My Doctor Didn't Believe Me When I Said Something Was Wrong

Each time my physician assured me it was nothing, I felt more betrayed: why wasn’t she listening?

My Doctor Didn't Believe Me When I Said Something Was Wrong

With a sheet draped over my lap, I anxiously wrung my hands and texted a friend while I waited in the colposcopy procedure room, naked from the waist down. Six months of doctor’s appointments, six months of stress and anxiety and uncertainty, and I was finally going to see and understand what the fresh hell was wrong with my cervix. 

After a normal PAP result in November 2015, it’s no surprise my physician raised no alarm bells over the weird symptoms I’d started having in February 2016. Abnormal bleeding, overwhelming tiredness, and occasional cramping isn’t that unusual for a working mother with an IUD she assured me, and if it continued I should come back. But two years into my IUD, I'd never experience random spotting and certainly hadn't dealt with heavy bleeding. Still, she's a physician and I'm not so I listened.

I returned again in April as the symptoms worsened and I knew, deep in my gut, something more than IUD side-effects was at play. I went hoping she'd do a full pelvic exam, but instead she assured me - again - it was normal. I suggested removing the IUD, but she told me we should wait and see. Also, was I under a lot of stress? I was.

Work was busy, raising a kid alone is hard and I’d had such similar symptoms before, which resulted in a benign polyp being removed from my cervix in March 2014. I reminded her that I'd had a benign polyp, that I have a family history of cancers. I told her again exactly what was happening. I even brought in photos of my sheets, the toilet paper, and kept track of the "occurrences". 

Each time my physician assured me it was nothing, I felt more betrayed: why wasn’t she listening?  

The symptoms continued and worsened over the coming weeks, so I made another appointment. Finally, she sent a referral for me to see a specialist and sent requests for diagnostic testing - blood work and ultrasound - on May 22, 2016. It was the third time in four months I’d visited her to ask for help. The referral took weeks and my symptoms didn’t go away. I returned to her office twice more and, on one occasion, considered visiting the emergency department at the nearest hospital while I cried, bleeding heavily on the floor of my shower, and my partner looked on - unsure as to what he could say or do to help.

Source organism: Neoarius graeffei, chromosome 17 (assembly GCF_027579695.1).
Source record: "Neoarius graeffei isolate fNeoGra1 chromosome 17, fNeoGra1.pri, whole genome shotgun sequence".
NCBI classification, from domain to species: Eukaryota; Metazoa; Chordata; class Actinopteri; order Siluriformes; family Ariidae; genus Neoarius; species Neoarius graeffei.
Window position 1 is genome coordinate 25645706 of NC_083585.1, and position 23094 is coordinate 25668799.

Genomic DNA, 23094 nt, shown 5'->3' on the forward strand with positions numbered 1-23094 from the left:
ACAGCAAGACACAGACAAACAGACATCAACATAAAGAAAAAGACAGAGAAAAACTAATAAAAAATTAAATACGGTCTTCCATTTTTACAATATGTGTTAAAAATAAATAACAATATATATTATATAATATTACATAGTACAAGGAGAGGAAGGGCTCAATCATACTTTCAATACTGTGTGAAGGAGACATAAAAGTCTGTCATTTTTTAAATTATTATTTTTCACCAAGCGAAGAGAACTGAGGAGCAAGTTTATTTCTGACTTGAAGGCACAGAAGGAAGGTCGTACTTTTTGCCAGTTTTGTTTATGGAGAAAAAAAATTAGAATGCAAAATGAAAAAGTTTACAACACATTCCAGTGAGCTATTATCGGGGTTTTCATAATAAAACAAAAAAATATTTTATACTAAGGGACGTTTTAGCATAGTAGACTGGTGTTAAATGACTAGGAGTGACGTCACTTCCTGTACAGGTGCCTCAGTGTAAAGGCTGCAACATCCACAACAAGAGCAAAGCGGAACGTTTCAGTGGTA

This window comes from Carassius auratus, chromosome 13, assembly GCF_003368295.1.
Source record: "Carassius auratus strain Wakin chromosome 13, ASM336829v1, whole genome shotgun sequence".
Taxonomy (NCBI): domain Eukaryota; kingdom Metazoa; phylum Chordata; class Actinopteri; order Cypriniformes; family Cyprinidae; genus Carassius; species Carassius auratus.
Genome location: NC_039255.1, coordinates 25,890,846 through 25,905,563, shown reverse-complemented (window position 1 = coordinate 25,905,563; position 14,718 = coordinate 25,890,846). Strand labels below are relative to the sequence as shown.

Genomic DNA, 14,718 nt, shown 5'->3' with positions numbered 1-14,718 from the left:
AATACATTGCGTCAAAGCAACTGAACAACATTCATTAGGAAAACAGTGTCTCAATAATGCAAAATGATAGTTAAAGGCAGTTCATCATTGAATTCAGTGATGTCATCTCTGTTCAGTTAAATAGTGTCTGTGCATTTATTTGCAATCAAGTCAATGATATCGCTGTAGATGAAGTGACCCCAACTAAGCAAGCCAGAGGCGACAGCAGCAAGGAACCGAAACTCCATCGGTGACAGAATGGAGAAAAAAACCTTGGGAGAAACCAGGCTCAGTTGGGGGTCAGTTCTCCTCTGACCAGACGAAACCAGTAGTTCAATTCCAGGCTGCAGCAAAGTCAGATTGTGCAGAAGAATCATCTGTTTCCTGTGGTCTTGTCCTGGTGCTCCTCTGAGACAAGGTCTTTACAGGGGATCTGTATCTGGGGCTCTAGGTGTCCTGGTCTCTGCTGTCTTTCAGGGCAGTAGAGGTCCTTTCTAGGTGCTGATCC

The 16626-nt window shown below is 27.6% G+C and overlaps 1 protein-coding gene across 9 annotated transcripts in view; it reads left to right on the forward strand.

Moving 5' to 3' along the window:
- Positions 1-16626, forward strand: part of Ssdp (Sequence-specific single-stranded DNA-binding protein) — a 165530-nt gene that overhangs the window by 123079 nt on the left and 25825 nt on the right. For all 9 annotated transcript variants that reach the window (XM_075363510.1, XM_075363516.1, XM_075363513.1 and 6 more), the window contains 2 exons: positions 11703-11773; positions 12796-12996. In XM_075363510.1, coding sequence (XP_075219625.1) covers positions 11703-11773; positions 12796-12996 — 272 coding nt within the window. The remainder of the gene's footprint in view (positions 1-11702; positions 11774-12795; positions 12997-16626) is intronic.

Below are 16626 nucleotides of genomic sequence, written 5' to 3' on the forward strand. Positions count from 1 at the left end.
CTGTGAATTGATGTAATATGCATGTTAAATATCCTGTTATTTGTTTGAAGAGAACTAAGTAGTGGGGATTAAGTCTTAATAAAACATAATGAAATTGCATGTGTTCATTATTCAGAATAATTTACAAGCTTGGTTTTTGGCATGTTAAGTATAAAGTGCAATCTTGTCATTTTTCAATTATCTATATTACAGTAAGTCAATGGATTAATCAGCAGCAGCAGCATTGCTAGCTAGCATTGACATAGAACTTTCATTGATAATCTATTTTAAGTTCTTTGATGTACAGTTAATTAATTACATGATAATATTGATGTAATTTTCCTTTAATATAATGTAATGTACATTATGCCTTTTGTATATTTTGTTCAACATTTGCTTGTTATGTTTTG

When I finally saw the specialist, she told me I needed to visit the colposcopy clinic and that abnormal cells were present on my cervix. She told me I had a visible ectropion (aka cervical erosion) and that she was worried about abnormal cells present on my cervix. I’d spent the last five months convinced it was just another benign polyp, so when the letter from Cancer Care Nova Scotia arrived in the mail explaining next steps and who to talk to if I had questions, I was flattened. That letter made it all real.

That’s when it set in that, without pushing for answers, I might have never known there was more than a relatively normal IUD side effect at play. That’s when the what ifs set in: What if I didn’t push for more? What if I didn’t ask?

Fast forward another month to the colposcopy clinic, where I’d watch on an old TV screen as abnormal cells lit up like a Christmas tree as my physician dabbed vinegar along my cervix. (Side note: cervixes look weird, you guys.) I watched as a simple brush with a q-tip caused bleeding; I listened to my gynaecologist ask the nurse to prepare for biopsies. I tried to breathe through the discomfort as she pressed against my cervix; I asked that they turn off the screen so I didn’t have to watch the biopsy. I just couldn’t watch.

It was the first time words like "precancerous" and "dysplasia" and "treatment options" were discussed. It was the first time someone ever spoke to me about my fertility.

Two hours after arriving at the hospital, I left with a juice box, two cookies, the knowledge that I’d (ultimately) be OK and that we’d receive biopsy results in six weeks. I left knowing I’ll probably be in that very room again. I left finally knowing exactly what’s going on in there, but not knowing what the next step will be just yet. 

Thankfully, I’m ahead of it and I had the “lady balls" to stand up and demand more of my physician. There was a time when the doctor’s word was gospel, and I wouldn’t have pushed for another answer - why would I? I certainly don’t have a medical degree. I'm not angry with my physician, though, because I trust that she was trusting her intuition in the same way that I had to trust mine. 

What this experience has taught me is two-fold: Firstly, you’re not only the expert on your body but you’re the sole person responsible for taking care of it

Secondly, you must advocate for yourself because no one is going to do it for you. It’s easy to feel intimidated when you’re talking to your physician, but that doesn’t mean you don’t have something important to say. 

Go and get a PAP. Ask your doctor about that mole. Discuss the thing that keeps you up at night. Ask questions, demand answers, and make sure you understand your diagnosis. Don’t be afraid to ask for a second opinion. 




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